How to Use a Bed Alarm or Chair Alarm

Working in a hospital, a simple bed alarm has saved countless of the patients I've cared for from falling. You are truly blessed if your patient's bed is lucky enough to have one. If not, a chair alarm or a separate alarm made for any bed are great alternatives.

Setting it  Test it  Every second counts  Don't underestimate them  Chair alarm  Pin

Bed alarm example 1Bed alarm example 1

Setting the Alarm

Setting a bed alarm is usually pretty simple. Before the patient gets in the bed, you have to zero out the bed. The beds I work with have an actual button that says zero. You hold that button down and wait for the bed to confirm it is indeed zeroed out.

Make sure you do this while all of the bed linens are on the bed. If you don't, when the patient gets up, the weight of the linens may cause the bed to think the patient is still in it.

Many beds have different sensitivity settings for when the alarm sounds. You can set it to go off when the patient moves towards the edge of the bed or when they get out of it. I recommend the former so you have more time to get to them.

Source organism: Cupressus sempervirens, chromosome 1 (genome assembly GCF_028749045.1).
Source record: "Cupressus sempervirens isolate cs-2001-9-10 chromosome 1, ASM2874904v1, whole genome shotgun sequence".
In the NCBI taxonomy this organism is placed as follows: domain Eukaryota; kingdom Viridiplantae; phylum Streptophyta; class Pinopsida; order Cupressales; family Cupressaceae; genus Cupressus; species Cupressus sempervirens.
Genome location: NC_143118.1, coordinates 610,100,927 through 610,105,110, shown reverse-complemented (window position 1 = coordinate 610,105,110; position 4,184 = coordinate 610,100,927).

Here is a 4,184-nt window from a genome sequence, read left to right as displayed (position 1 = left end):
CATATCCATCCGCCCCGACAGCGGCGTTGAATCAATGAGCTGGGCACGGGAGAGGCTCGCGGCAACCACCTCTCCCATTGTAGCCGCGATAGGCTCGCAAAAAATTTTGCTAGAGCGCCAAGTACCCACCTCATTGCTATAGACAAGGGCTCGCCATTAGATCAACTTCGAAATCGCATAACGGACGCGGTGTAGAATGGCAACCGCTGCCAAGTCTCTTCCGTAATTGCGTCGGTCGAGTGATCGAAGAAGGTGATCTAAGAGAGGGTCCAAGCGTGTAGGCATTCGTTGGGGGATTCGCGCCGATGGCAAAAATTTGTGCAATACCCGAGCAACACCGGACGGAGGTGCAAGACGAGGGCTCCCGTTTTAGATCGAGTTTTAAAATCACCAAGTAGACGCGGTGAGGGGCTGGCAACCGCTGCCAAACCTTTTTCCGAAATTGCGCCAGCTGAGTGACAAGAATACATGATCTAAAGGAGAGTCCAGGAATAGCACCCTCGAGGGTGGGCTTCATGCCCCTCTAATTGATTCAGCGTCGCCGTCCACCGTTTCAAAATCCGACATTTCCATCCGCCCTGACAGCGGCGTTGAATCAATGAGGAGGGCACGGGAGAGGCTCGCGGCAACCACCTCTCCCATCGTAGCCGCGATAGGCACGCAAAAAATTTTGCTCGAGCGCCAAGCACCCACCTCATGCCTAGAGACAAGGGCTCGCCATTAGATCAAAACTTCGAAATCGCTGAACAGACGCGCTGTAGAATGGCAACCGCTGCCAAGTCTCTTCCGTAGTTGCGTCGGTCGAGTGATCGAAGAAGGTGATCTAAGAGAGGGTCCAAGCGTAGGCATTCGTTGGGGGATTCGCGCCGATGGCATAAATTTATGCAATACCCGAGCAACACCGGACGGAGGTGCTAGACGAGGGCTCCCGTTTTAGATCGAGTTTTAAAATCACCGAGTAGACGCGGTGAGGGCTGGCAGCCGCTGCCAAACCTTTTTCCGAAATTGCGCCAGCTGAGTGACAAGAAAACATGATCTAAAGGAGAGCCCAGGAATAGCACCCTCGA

In order to activate the alarm, the patient has to first get in the bed and then you have to push the button that activates it. Every bed is different so it's hard to say what the button will look like but most will have an indicator light or make a beeping sound so you know it is set.

Test it Out

You should test it out yourself by getting in the bed, having someone set the alarm, and then try to get out of the bed and make sure the alarm goes off. If it doesn't try zeroing it out again. If it still doesn't work, you may want to think about getting a different bed or using a chair alarm.

bed alarm example 2Bed alarm example 2

Every Second Counts

If you ever hear a bed alarm going off, get to that patient as quick as possible. It only takes a few seonds for them to get out of bed and fall. One second can make all the difference.

If you work in a hospital or similar facility, you should go to that patient no matter if they are yours or not. I immediately jump up and rush towards them when I hear one. It should become everybody's number one priority to get to that patient.